The News: This past week GM and AT&T announced that they will bring 5G cellular connectivity to select Cadillac, Chevy, and GMC vehicles by model year 2024. The boost in connection will bring faster navigation, better coverage, and more reliable software updates for the in-vehicle infotainment system. GM models from 2019 and newer that are equipped with 4G LTE will also be able to migrate to the new network infrastructure. Read the full press release here.
GM and AT&T Partner to Bring 5G Connectivity to Certain GM Vehicles by 2024
Analyst Take: This partnership between GM and AT&T signals a huge boost to the automotive industry, where cars and trucks have gotten smarter every year with more complex in-car systems. But up until this point, 5G connectivity was only promised in a few models of high-end cars, like BMW and Mercedes. This announcement signals AT&Ts belief that their 5G network will be ready to handle millions of connected cars by the end of 2023 when the 2024 models are released —bringing the reality of connected cars to a much wider swath of consumers.
2020 was a big year for 5G network infrastructure, with impressive growth that came as an unlikely outcome of the pandemic. The rapid increase in mobile data traffic was the clear catalyst driving infrastructure investments and it’s starting to transform industries just as predicted — the automotive industry is no exception.
What this Partnership with AT&T Means for GM
Faster and more reliable connectivity has been a key goal for many automakers in the last few years. Nearly every car now is equipped with a complex infotainment center, multiple sensors, and other software features that assist drivers on a daily basis. GM’s partnership with AT&T adding 5G connectivity to its fleet takes GM’s market strategy to the next level, likely enabling self-driving and other autonomous vehicle features in the near future. While GM’s 5G connectivity offering will only be available in select model 2024 vehicles, it is a bonus that current 4G LTE-equipped vehicles from 2019 and newer will be able to migrate to the network infrastructure when its available and experience some of the performance benefits and enhanced connectivity speeds.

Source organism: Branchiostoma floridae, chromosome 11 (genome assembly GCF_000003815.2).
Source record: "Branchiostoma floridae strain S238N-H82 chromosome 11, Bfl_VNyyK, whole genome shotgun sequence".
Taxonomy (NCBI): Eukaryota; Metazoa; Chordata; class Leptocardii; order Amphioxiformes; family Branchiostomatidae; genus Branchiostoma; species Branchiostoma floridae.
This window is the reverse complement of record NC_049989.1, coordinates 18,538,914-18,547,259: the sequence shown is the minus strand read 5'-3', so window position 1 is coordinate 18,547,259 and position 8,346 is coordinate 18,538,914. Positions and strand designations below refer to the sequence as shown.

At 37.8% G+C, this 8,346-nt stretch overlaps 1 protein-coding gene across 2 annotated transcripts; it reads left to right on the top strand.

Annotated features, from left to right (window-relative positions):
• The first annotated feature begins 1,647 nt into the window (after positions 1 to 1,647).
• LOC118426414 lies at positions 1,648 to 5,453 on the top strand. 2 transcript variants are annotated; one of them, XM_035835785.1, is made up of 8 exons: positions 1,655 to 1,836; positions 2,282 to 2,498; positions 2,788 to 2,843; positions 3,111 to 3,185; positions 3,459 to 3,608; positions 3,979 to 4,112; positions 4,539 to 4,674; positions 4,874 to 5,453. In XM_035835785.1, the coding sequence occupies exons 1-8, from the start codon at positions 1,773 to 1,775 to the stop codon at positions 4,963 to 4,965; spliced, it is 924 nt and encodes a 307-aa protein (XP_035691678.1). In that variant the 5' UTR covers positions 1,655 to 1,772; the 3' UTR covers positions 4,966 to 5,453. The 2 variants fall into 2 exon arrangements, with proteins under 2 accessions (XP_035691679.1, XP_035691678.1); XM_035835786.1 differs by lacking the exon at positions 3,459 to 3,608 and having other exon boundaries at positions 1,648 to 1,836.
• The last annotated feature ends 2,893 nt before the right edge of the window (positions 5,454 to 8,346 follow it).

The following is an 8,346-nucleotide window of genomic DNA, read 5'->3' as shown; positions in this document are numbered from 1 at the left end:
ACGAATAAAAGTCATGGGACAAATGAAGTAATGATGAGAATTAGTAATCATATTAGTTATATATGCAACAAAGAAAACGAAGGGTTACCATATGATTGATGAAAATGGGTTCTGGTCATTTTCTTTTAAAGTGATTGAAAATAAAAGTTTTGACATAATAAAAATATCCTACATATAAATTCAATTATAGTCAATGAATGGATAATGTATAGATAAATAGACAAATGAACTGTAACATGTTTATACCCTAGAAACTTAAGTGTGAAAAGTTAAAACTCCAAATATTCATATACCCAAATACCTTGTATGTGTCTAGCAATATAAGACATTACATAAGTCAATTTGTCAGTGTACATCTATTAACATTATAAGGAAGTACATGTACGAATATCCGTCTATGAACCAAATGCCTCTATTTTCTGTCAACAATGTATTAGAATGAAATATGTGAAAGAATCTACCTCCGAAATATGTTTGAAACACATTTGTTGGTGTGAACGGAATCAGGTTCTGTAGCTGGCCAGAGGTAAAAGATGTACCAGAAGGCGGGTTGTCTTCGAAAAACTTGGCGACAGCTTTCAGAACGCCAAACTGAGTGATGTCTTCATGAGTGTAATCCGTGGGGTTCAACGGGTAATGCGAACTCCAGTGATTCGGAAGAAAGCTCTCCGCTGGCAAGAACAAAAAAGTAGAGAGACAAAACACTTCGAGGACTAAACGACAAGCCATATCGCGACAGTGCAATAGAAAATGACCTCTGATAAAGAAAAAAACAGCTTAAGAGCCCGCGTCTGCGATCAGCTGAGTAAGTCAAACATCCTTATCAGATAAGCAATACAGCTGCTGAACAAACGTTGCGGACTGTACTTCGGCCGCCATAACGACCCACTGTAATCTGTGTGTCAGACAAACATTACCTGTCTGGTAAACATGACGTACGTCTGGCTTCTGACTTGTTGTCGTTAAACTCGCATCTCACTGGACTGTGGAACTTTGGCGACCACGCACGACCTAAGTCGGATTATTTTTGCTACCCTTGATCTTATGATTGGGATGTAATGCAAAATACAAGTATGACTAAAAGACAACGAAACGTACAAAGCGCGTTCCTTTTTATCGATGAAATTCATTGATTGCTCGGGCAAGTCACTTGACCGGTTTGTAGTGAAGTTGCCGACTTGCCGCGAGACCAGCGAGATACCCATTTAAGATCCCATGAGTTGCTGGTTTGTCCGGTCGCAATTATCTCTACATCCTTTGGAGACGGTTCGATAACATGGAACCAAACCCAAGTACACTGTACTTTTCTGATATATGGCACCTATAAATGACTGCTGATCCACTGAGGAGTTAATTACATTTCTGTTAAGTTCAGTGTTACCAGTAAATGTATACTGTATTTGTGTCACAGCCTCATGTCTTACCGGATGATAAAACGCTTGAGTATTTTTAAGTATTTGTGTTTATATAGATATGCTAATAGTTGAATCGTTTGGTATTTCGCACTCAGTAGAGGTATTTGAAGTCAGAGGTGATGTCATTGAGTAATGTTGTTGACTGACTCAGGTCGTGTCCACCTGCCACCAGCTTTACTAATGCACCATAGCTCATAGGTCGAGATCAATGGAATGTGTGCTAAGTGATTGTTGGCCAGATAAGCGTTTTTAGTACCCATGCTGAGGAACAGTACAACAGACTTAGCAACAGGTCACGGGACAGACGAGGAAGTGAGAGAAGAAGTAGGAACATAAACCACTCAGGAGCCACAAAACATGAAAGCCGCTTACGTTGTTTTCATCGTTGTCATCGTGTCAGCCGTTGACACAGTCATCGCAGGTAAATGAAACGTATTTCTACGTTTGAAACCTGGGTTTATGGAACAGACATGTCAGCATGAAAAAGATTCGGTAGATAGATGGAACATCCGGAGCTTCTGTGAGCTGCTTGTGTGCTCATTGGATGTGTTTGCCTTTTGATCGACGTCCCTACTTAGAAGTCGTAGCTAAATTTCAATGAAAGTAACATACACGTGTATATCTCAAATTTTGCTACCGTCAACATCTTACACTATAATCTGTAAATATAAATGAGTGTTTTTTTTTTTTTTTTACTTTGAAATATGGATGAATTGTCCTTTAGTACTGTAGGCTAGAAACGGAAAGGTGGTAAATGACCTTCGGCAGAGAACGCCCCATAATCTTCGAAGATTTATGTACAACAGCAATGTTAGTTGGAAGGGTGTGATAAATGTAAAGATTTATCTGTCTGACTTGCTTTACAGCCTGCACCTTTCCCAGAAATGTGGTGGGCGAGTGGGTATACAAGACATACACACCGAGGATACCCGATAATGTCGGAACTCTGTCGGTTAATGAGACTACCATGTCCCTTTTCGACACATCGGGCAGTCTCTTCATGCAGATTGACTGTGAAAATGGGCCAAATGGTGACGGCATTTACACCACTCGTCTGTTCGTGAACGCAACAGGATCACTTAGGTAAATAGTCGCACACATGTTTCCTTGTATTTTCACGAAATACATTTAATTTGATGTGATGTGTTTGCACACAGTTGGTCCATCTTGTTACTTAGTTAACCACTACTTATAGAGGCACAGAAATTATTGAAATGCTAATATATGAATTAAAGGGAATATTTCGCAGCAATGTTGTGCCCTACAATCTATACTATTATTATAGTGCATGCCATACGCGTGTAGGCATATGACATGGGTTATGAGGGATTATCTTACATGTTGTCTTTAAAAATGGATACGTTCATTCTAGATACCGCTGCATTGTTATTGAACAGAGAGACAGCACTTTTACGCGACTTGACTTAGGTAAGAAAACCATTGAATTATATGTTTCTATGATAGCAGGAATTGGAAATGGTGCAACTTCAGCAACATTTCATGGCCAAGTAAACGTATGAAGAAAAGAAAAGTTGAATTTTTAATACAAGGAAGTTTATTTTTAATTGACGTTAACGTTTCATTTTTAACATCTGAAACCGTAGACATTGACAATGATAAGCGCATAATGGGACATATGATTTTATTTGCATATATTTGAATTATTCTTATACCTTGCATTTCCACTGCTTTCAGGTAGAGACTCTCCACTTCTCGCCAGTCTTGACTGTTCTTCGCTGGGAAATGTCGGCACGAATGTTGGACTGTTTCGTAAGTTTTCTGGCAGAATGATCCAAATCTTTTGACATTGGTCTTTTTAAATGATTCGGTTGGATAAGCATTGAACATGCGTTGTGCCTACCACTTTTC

Beyond consumer vehicles, this new level of connectivity afforded by the partnership between GM and AT&T will also improve fleet management services, which GM has recently connected to OnStar Vehicle Insights. According to GM’s VP of Global Connectivity Santiago Chamorro, that service connects about 60 million vehicle routes across US roadways. Enabling access to the 5G network for strategic partners will increase interoperability and likely grow other mobility services that we will see in smart cities of the future.
What’s Ahead for the Automotive Industry
What’s ahead for the Automotive industry? Once we get through the global chip shortage that’s impacting production in some pretty massive ways, there’s much to be excited about in both the near- and longer term. This partnership between GM and AT&T, which follows the lead of others in the industry, indicates GM and AT&T are looking to the future and enabling a change that we will likely see a lot more of in the coming years — the democratization of a connected driving experience instead of something just limited to luxury vehicles.